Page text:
Reznor has discussed his musical inspiration behind the album:
I was really into electronic music at the time. David Bowie's Low was probably the single greatest influence on The Downward Spiral for me. I got into Bowie in the Scary Monsters era, then I picked up Low and instantly fell for it. I related to it on a song-writing level, a mood level, and on a song-structure level [...] I like working within the framework of accessibility, and songs of course, but I also like things that are more experimental and instrumental, maybe."
Artwork and sketches for The Downward Spiral, "Closer" and "March of the Pigs" by Russell Mills were displayed at the Glasgow School of Art. Mills explained the ideas and materials that made up the painting (titled "Wound") that was used for the cover art:
I had been thinking about making works that dealt with layers, physically, materially and conceptually. I wanted to produce works that were about both exposure and revealing and at the same dealt with closure and covering. Given the nature of the lyrics and the power of the music I was working with, I felt justified in attempting to make works that alluded to the apparently contradictory imagery of pain and healing. I wanted to make beautiful surfaces that partially revealed the visceral rawness of open wounds beneath. The mixed media work 'Wound' was the first piece I tackled in this vein (no pun intended) and it became the cover of the album. It is made of plaster, acrylics, oils, rusted metals, insects, moths, blood (mine), wax, varnishes, and surgical bandaging on a wooden panel.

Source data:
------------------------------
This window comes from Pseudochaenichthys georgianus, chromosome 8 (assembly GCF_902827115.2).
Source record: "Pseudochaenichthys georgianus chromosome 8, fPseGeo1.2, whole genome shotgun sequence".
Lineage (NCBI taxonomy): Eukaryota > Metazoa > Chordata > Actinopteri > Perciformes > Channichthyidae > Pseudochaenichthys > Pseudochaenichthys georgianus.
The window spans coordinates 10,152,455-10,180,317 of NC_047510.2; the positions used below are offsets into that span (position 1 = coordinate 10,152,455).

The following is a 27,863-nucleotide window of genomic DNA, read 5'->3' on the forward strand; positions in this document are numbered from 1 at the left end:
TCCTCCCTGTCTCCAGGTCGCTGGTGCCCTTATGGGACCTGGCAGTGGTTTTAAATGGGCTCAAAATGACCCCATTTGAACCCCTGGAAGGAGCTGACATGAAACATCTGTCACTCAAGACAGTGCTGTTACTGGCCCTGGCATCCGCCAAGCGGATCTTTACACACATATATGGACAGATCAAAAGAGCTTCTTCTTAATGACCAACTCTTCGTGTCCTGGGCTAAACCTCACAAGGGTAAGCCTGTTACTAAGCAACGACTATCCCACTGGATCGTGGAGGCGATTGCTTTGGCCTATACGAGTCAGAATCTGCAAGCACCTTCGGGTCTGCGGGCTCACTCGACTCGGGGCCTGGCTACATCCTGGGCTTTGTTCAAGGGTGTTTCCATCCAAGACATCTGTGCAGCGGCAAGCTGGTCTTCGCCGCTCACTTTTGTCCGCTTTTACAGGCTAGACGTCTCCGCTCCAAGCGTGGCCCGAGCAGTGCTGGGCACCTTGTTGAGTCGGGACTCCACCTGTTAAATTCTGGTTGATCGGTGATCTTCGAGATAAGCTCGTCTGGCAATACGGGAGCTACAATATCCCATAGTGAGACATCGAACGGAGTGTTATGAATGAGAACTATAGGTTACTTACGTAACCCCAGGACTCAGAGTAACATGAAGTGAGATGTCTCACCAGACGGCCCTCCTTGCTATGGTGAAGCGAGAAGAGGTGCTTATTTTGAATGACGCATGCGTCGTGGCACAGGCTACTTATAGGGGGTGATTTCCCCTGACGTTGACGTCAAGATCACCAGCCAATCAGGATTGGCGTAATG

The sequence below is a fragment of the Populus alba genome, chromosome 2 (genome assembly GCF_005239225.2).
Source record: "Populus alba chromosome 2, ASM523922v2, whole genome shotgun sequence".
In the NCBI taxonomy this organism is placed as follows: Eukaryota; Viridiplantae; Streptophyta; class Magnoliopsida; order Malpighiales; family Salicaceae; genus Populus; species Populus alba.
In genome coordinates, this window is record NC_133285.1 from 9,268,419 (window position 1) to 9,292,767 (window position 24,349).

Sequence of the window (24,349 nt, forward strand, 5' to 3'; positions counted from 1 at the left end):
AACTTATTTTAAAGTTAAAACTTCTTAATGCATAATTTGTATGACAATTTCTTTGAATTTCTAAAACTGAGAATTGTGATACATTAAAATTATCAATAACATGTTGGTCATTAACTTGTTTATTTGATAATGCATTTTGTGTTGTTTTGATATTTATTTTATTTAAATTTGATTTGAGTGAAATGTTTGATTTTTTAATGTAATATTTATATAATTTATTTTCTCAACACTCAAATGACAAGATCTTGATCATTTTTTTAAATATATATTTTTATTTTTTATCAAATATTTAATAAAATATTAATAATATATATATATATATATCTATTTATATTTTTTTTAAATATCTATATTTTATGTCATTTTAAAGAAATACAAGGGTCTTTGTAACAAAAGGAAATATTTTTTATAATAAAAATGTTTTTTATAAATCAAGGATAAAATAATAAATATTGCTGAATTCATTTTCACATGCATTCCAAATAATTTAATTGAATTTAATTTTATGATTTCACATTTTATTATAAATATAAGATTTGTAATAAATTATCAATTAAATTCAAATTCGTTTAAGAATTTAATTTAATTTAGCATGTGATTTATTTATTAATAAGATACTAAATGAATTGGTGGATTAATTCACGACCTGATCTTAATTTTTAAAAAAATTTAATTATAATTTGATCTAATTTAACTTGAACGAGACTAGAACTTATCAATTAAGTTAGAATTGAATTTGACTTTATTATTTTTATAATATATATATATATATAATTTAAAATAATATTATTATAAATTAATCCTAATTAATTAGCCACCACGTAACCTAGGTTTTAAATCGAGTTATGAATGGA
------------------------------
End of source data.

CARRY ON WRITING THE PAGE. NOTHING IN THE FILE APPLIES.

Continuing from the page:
|Los Angeles Times|||
The Downward Spiral was released in March 1994. The album debuted the following week at number two on the US Billboard 200 chart. To date, the album has sold over five million copies worldwide; on 28 October 1998 the Recording Industry Association of America (RIAA) certified the album quadruple platinum, denoting shipments of four million in the United States, making it Nine Inch Nails' highest-selling work there. The Downward Spiral was well received by critics. Jon Pareles of The New York Times wrote, "every instrument, acoustic or synthetic, seems tuned to create the maximum aural abrasion." Pareles asserted that unlike other electro-industrial groups like Ministry and Nitzer Ebb, "Reznor writes full-fledged tunes; he knows his way around melodic hooks, not just riffs. And while purists accuse him of selling out their insular genres, he actually trumps them; the music is no less transgressive, and possibly more so, because it sticks in the ear." Robert Christgau gave the album an honorable mention () rating, and said that, musically, the album was comparable to "Heironymus Bosch as postindustrial atheist", but lyrically, more closely resembled "Transformers as kiddie porn." Rolling Stone awarded the album four out of five stars; reviewer Jonathan Gold praised the album as "music that pins playback levels far into the red", and concluded, "The Downward Spiral is music the blade runner might throw down to: low-tech futurism that rocks." Entertainment Weekly gave the album a B+; reviewer Tom Sinclair wrote, "Reznor's pet topics (sex, power, S&M, hatred, transcendence) are all here, wrapped in hooks that hit your psyche with the force of a blowtorch." In its 2004 edition, The New Rolling Stone Album Guide gave the album five out of five stars and called it "a powerful statement, and one of the landmark albums of the Nineties."